UMs & parkflyers... for now.
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United States, VA, Herndon
Joined Apr 2012
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I cooked my first cheap ESC... totaling Polaris Mk 1... it was my first electric scratchbuild and before I learned about the effects of the added inductance incurred by lengthening the battery-ESC wires.
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Old Dec 13, 2012, 11:08 PM
59 years of RC flying
Daedalus66's Avatar
Canada, ON, Ottawa
Joined Feb 2006
16,115 Posts
Quote:
Originally Posted by seeingeyegod View Post
this new motor is WAY more powerful than the one I used on the last one, the thing took off like a bat out of hell on the grass. I think I may be able to do unlimited vertical.

I noticed the elevator control horn had detached from the elevator. I was stupid to think foam safe CA would be enough to secure it. Every other control horn I epoxied but I thought CA was enough on the elevator.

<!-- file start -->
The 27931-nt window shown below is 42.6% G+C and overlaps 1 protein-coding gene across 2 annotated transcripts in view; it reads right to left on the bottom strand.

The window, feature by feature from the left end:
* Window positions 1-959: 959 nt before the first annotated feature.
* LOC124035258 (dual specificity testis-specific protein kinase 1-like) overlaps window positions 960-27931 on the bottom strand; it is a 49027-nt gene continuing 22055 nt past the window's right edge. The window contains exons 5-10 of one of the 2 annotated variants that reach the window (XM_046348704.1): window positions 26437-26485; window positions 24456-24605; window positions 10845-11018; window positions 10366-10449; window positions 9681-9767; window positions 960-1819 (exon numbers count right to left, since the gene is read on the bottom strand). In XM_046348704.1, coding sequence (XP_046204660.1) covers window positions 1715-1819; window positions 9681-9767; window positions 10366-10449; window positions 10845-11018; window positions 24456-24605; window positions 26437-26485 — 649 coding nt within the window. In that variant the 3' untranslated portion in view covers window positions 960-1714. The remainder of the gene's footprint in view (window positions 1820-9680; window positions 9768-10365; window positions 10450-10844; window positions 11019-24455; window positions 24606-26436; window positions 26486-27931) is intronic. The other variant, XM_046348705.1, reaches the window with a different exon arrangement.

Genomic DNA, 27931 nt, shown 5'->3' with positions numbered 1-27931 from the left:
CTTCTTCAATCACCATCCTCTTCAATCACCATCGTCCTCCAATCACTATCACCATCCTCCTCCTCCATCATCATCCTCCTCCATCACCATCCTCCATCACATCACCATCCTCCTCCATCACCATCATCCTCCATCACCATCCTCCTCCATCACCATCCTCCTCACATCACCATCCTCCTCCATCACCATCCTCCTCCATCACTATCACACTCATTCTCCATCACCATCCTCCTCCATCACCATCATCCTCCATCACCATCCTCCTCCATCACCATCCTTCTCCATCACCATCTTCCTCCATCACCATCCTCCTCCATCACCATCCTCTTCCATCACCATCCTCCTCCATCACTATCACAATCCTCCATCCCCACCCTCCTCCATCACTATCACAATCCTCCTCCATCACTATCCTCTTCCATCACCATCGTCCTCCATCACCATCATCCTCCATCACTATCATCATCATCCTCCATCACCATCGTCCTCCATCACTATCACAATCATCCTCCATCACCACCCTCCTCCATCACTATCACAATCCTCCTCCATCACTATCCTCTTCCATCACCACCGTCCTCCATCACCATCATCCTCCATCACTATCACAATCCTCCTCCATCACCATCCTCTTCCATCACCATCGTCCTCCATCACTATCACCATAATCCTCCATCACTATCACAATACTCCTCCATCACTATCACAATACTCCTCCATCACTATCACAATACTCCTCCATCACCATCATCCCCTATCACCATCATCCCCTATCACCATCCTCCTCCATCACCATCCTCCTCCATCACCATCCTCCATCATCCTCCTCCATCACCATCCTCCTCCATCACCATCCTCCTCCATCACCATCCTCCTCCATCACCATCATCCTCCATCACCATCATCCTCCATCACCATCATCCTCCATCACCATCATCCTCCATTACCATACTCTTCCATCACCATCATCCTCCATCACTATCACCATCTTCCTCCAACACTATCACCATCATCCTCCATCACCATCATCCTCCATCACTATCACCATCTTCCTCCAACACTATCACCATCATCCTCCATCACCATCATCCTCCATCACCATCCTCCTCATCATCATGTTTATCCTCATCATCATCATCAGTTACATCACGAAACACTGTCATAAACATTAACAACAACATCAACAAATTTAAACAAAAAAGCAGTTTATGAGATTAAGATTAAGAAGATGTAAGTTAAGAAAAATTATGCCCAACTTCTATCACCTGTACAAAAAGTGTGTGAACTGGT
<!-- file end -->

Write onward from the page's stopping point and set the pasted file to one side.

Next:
Hopefully I can try again tomorrow fickle weather permitting.
It should go vertical with ease.

If the horn detaches from the control surface without taking a good chunk of foam with it, it wasn't adequately glued. I've had no problem with ply horns glued in with epoxy and microballoons. The microballoons add body to the epoxy while holding down the weight and preventing the yellow look epoxy alone develops in the sun.

All the best with your "re-maiden."
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Old Dec 14, 2012, 12:20 AM
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United States, OR, Portland